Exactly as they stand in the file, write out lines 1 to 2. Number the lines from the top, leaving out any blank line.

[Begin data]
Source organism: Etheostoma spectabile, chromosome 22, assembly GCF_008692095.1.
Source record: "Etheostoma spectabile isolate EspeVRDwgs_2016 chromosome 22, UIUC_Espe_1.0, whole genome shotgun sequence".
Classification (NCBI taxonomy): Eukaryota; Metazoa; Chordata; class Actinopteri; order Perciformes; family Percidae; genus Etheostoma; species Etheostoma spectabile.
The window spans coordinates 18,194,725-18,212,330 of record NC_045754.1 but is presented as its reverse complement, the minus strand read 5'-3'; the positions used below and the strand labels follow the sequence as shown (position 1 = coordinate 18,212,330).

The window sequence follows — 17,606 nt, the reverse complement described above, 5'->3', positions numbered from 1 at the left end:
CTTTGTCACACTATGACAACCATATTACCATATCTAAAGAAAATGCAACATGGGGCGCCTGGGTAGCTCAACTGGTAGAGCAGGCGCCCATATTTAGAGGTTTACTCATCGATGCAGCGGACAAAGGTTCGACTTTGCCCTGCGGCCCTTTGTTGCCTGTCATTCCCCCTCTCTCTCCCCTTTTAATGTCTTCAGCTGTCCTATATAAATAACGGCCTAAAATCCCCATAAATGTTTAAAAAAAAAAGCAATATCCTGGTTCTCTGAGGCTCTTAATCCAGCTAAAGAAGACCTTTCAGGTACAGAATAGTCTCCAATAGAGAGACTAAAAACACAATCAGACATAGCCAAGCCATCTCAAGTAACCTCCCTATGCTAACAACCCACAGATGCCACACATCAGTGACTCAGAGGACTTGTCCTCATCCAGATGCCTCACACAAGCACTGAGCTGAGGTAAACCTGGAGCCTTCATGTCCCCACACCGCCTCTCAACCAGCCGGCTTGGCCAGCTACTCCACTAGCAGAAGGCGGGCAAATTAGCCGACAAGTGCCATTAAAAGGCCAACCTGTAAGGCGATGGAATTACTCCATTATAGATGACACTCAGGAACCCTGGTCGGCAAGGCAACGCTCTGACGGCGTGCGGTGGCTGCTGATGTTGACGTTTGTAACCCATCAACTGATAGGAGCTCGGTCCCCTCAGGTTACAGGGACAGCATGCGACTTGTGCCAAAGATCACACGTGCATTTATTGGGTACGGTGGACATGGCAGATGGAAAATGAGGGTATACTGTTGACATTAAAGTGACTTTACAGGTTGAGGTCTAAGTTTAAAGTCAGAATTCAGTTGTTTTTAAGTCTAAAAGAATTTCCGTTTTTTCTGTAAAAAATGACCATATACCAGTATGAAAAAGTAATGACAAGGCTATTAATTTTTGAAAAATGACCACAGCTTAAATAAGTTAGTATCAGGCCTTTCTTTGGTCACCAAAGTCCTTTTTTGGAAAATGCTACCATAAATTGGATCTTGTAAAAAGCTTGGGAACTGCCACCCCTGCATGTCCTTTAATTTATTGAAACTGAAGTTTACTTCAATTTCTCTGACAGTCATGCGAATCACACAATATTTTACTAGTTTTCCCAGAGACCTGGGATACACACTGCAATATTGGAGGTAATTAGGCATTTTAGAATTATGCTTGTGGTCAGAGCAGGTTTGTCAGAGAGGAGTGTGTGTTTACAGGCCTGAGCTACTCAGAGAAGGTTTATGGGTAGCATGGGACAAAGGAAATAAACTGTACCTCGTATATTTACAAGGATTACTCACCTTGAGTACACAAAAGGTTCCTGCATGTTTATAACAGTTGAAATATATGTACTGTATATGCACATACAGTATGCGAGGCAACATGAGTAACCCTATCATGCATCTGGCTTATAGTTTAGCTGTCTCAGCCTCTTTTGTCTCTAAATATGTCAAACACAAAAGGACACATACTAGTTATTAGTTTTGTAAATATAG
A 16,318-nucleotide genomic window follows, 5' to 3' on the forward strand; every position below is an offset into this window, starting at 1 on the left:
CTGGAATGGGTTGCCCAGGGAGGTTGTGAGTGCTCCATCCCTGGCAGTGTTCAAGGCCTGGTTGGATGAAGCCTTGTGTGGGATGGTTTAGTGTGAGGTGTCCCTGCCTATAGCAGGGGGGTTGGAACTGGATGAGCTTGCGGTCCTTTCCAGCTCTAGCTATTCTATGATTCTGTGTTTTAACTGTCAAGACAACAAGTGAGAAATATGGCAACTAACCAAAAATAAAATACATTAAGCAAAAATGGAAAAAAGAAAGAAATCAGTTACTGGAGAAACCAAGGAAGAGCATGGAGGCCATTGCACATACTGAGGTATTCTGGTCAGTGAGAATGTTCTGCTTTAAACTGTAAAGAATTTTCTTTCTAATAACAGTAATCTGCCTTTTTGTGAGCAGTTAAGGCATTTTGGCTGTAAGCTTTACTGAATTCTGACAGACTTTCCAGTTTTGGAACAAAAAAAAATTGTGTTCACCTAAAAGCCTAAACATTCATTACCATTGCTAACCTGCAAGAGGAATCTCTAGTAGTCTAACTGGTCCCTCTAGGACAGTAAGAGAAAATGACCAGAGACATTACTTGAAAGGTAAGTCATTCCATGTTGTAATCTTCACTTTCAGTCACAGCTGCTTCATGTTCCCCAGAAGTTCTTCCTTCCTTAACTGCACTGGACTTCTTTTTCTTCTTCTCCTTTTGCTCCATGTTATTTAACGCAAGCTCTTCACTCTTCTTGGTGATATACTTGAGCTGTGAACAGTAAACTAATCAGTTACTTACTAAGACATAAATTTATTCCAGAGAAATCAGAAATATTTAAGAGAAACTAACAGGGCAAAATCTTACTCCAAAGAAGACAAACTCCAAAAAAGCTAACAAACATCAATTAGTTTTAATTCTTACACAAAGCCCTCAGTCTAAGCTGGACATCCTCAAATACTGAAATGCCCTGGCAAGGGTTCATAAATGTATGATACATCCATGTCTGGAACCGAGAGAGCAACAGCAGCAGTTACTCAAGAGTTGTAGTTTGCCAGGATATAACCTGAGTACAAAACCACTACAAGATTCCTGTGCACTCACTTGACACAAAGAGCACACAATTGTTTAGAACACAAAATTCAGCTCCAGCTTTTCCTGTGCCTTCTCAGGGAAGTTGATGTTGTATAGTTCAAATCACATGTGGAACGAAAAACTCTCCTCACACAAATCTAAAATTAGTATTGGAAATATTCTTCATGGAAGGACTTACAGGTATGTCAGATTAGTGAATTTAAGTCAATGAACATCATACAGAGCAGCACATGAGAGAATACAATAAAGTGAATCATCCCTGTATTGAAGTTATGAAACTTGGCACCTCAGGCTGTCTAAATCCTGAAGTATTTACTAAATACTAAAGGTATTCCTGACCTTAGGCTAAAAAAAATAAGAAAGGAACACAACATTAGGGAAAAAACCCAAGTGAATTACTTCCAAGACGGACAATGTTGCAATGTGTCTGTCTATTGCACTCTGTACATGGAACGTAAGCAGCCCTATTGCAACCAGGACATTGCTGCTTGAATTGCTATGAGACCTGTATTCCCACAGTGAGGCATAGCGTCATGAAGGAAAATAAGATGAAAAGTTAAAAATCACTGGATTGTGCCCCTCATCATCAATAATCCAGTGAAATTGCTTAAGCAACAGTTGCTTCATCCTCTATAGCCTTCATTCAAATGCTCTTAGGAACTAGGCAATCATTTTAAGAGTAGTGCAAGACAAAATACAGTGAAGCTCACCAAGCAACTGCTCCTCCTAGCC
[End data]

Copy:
Source organism: Etheostoma spectabile, chromosome 22, assembly GCF_008692095.1.
Source record: "Etheostoma spectabile isolate EspeVRDwgs_2016 chromosome 22, UIUC_Espe_1.0, whole genome shotgun sequence".